Are they shouting out glory and praises to the king who is riding triumphantly through the streets of Jerusalem?  That is what we’re supposed to infer, but I admit that I tend to overthink certain questions.

Or are the rocks crying out about something else?

Jesus says that if the people were to be silenced that the rocks would cry out, and we just assume it would be the same thing.  The Pharisees assume it would be the same thing. 

However, rocks are old.  Rocks have seen things.  Rocks know.  These rocks will be imbued with divine power and—what if they saw—what if they saw what was coming ahead?  What if they saw Jesus’s arrest, Jesus’s trial by Pilate, Jesus’s audience before Herod the King, Jesus’s torture, Jesus’s crucifixion—and would warn him—Stop! Stop now!  Turn around!  These people singing and praising you now are indeed fickle.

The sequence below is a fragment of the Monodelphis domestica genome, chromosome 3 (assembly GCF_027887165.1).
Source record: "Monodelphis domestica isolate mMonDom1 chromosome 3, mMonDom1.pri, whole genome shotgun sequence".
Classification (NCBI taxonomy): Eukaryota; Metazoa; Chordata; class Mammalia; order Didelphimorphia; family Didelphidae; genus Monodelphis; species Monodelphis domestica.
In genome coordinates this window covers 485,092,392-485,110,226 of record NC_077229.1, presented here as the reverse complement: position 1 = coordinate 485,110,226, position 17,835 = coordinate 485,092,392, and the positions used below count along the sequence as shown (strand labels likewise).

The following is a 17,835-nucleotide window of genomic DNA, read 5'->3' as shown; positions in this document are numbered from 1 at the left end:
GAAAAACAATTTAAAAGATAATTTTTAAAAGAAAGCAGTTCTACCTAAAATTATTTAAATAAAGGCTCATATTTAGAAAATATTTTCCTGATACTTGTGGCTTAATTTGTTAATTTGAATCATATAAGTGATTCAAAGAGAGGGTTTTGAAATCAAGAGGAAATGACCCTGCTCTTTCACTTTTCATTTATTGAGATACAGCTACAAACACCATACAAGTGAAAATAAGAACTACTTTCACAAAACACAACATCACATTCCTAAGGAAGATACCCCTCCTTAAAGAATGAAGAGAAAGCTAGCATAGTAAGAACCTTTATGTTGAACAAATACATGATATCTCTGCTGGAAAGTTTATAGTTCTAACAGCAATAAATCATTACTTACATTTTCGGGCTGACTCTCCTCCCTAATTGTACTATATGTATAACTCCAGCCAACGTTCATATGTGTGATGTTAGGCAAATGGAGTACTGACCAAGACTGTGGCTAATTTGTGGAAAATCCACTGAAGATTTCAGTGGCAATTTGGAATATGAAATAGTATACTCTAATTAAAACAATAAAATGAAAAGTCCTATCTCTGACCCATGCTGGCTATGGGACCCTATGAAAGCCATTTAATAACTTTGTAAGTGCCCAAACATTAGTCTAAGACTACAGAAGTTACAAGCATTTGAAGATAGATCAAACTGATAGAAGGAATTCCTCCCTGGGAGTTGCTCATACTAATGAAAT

Rocks, however, do not have a history of being so prophetic.  They’re used to build things.  They’re seen in precious gemstones that are given to queens or used to describe women.  But these stones are different.  They have been blessed by God Himself.

All of my musings, however, are for nothing.  They are just musings, and Jesus did not need a warning, even from the stones beneath his feet.  He knew what was coming, so you had to wonder what he was thinking.  He told his two disciples to go and find a colt.  He told them where it would be, he told them what to say to its owner. 

He fulfills the words of the prophet Zechariah who in chapter 9, verse 9 proclaims: “Rejoice greatly, Daughter of Zion! Shout Daughter Jerusalem! See, your king comes to you, righteous and victorious, lowly and riding on a donkey, on a colt, the foal of a donkey!”  Jesus knew the image he was creating.  He also knew, at this point, that there was a price on his head, but he is showing himself off.  He is saying, “I am not afraid!”  He is defying the Pharisees who want nothing more than to see him dead, who are even in the crowd and telling him to make his followers be silent, the very men and women they turn against Jesus in the space of less than a week.